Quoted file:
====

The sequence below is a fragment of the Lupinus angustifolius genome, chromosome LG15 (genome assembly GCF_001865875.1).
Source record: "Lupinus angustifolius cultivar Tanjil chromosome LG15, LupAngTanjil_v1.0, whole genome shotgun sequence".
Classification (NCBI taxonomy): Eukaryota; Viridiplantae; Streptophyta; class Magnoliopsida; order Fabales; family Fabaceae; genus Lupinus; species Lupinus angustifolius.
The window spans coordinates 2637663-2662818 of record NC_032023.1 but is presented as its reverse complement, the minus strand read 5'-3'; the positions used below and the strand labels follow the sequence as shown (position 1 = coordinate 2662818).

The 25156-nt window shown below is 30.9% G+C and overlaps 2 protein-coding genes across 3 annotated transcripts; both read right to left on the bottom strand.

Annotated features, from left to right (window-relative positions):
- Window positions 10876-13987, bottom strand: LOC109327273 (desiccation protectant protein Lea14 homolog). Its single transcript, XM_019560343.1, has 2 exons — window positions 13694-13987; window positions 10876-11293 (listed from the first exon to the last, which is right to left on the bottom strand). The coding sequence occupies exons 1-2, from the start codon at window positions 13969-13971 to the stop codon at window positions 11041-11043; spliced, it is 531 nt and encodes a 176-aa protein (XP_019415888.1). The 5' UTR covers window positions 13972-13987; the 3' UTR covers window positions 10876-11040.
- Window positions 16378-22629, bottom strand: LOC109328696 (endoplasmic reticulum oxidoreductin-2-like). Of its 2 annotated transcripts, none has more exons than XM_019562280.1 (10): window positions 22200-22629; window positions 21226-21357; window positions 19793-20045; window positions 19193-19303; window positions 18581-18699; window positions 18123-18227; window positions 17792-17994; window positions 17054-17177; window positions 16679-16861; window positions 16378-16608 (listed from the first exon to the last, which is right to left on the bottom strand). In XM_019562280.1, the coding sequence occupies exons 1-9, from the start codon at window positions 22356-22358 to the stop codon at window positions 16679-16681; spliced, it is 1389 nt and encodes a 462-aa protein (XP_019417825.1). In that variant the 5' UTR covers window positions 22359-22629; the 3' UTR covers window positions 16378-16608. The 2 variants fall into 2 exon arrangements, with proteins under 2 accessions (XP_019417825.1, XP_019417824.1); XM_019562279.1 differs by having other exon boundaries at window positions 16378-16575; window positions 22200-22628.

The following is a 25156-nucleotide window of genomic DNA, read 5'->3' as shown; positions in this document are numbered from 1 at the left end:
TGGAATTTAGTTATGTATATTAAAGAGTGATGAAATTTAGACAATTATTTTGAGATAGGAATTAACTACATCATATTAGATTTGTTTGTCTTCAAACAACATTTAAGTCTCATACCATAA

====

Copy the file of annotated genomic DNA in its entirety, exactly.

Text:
The sequence below is a fragment of the Lupinus angustifolius genome, chromosome LG15 (genome assembly GCF_001865875.1).
Source record: "Lupinus angustifolius cultivar Tanjil chromosome LG15, LupAngTanjil_v1.0, whole genome shotgun sequence".
Classification (NCBI taxonomy): Eukaryota; Viridiplantae; Streptophyta; class Magnoliopsida; order Fabales; family Fabaceae; genus Lupinus; species Lupinus angustifolius.
The window spans coordinates 2637663-2662818 of record NC_032023.1 but is presented as its reverse complement, the minus strand read 5'-3'; the positions used below and the strand labels follow the sequence as shown (position 1 = coordinate 2662818).

The 25156-nt window shown below is 30.9% G+C and overlaps 2 protein-coding genes across 3 annotated transcripts; both read right to left on the bottom strand.

Annotated features, from left to right (window-relative positions):
- Window positions 10876-13987, bottom strand: LOC109327273 (desiccation protectant protein Lea14 homolog). Its single transcript, XM_019560343.1, has 2 exons — window positions 13694-13987; window positions 10876-11293 (listed from the first exon to the last, which is right to left on the bottom strand). The coding sequence occupies exons 1-2, from the start codon at window positions 13969-13971 to the stop codon at window positions 11041-11043; spliced, it is 531 nt and encodes a 176-aa protein (XP_019415888.1). The 5' UTR covers window positions 13972-13987; the 3' UTR covers window positions 10876-11040.
- Window positions 16378-22629, bottom strand: LOC109328696 (endoplasmic reticulum oxidoreductin-2-like). Of its 2 annotated transcripts, none has more exons than XM_019562280.1 (10): window positions 22200-22629; window positions 21226-21357; window positions 19793-20045; window positions 19193-19303; window positions 18581-18699; window positions 18123-18227; window positions 17792-17994; window positions 17054-17177; window positions 16679-16861; window positions 16378-16608 (listed from the first exon to the last, which is right to left on the bottom strand). In XM_019562280.1, the coding sequence occupies exons 1-9, from the start codon at window positions 22356-22358 to the stop codon at window positions 16679-16681; spliced, it is 1389 nt and encodes a 462-aa protein (XP_019417825.1). In that variant the 5' UTR covers window positions 22359-22629; the 3' UTR covers window positions 16378-16608. The 2 variants fall into 2 exon arrangements, with proteins under 2 accessions (XP_019417825.1, XP_019417824.1); XM_019562279.1 differs by having other exon boundaries at window positions 16378-16575; window positions 22200-22628.

The following is a 25156-nucleotide window of genomic DNA, read 5'->3' as shown; positions in this document are numbered from 1 at the left end:
TGGAATTTAGTTATGTATATTAAAGAGTGATGAAATTTAGACAATTATTTTGAGATAGGAATTAACTACATCATATTAGATTTGTTTGTCTTCAAACAACATTTAAGTCTCATACCATAA